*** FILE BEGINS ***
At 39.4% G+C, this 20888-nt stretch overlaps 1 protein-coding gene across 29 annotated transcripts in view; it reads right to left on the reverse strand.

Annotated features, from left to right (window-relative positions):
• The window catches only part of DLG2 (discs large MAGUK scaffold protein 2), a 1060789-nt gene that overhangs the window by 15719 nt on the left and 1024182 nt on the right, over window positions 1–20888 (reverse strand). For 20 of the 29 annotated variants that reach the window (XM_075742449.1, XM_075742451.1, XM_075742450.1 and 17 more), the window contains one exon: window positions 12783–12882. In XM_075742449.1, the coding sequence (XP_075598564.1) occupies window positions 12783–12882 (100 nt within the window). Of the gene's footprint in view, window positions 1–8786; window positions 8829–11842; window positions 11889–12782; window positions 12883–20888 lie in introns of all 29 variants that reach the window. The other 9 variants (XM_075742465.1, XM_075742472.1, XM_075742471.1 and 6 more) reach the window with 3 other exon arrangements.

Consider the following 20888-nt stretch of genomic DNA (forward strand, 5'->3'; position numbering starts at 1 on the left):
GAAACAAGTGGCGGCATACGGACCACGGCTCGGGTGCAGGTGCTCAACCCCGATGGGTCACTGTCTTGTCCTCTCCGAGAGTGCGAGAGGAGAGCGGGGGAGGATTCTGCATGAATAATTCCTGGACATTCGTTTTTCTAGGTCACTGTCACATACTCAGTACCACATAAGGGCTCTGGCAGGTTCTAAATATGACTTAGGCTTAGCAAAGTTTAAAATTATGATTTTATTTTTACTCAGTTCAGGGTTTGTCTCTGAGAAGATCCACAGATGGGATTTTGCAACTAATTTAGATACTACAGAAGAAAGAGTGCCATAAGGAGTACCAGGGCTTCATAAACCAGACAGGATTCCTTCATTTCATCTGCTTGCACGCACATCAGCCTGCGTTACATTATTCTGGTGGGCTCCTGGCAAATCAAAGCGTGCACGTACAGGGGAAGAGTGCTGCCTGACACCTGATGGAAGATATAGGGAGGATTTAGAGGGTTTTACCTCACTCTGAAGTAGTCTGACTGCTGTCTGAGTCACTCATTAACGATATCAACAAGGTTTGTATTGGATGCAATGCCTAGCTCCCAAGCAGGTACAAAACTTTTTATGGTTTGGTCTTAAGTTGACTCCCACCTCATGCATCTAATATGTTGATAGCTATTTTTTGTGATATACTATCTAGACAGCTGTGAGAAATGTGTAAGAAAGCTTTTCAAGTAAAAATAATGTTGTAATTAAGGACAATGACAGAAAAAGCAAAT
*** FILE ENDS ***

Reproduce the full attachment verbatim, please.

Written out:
At 39.4% G+C, this 20888-nt stretch overlaps 1 protein-coding gene across 29 annotated transcripts in view; it reads right to left on the reverse strand.

Annotated features, from left to right (window-relative positions):
• The window catches only part of DLG2 (discs large MAGUK scaffold protein 2), a 1060789-nt gene that overhangs the window by 15719 nt on the left and 1024182 nt on the right, over window positions 1–20888 (reverse strand). For 20 of the 29 annotated variants that reach the window (XM_075742449.1, XM_075742451.1, XM_075742450.1 and 17 more), the window contains one exon: window positions 12783–12882. In XM_075742449.1, the coding sequence (XP_075598564.1) occupies window positions 12783–12882 (100 nt within the window). Of the gene's footprint in view, window positions 1–8786; window positions 8829–11842; window positions 11889–12782; window positions 12883–20888 lie in introns of all 29 variants that reach the window. The other 9 variants (XM_075742465.1, XM_075742472.1, XM_075742471.1 and 6 more) reach the window with 3 other exon arrangements.

Consider the following 20888-nt stretch of genomic DNA (forward strand, 5'->3'; position numbering starts at 1 on the left):
GAAACAAGTGGCGGCATACGGACCACGGCTCGGGTGCAGGTGCTCAACCCCGATGGGTCACTGTCTTGTCCTCTCCGAGAGTGCGAGAGGAGAGCGGGGGAGGATTCTGCATGAATAATTCCTGGACATTCGTTTTTCTAGGTCACTGTCACATACTCAGTACCACATAAGGGCTCTGGCAGGTTCTAAATATGACTTAGGCTTAGCAAAGTTTAAAATTATGATTTTATTTTTACTCAGTTCAGGGTTTGTCTCTGAGAAGATCCACAGATGGGATTTTGCAACTAATTTAGATACTACAGAAGAAAGAGTGCCATAAGGAGTACCAGGGCTTCATAAACCAGACAGGATTCCTTCATTTCATCTGCTTGCACGCACATCAGCCTGCGTTACATTATTCTGGTGGGCTCCTGGCAAATCAAAGCGTGCACGTACAGGGGAAGAGTGCTGCCTGACACCTGATGGAAGATATAGGGAGGATTTAGAGGGTTTTACCTCACTCTGAAGTAGTCTGACTGCTGTCTGAGTCACTCATTAACGATATCAACAAGGTTTGTATTGGATGCAATGCCTAGCTCCCAAGCAGGTACAAAACTTTTTATGGTTTGGTCTTAAGTTGACTCCCACCTCATGCATCTAATATGTTGATAGCTATTTTTTGTGATATACTATCTAGACAGCTGTGAGAAATGTGTAAGAAAGCTTTTCAAGTAAAAATAATGTTGTAATTAAGGACAATGACAGAAAAAGCAAAT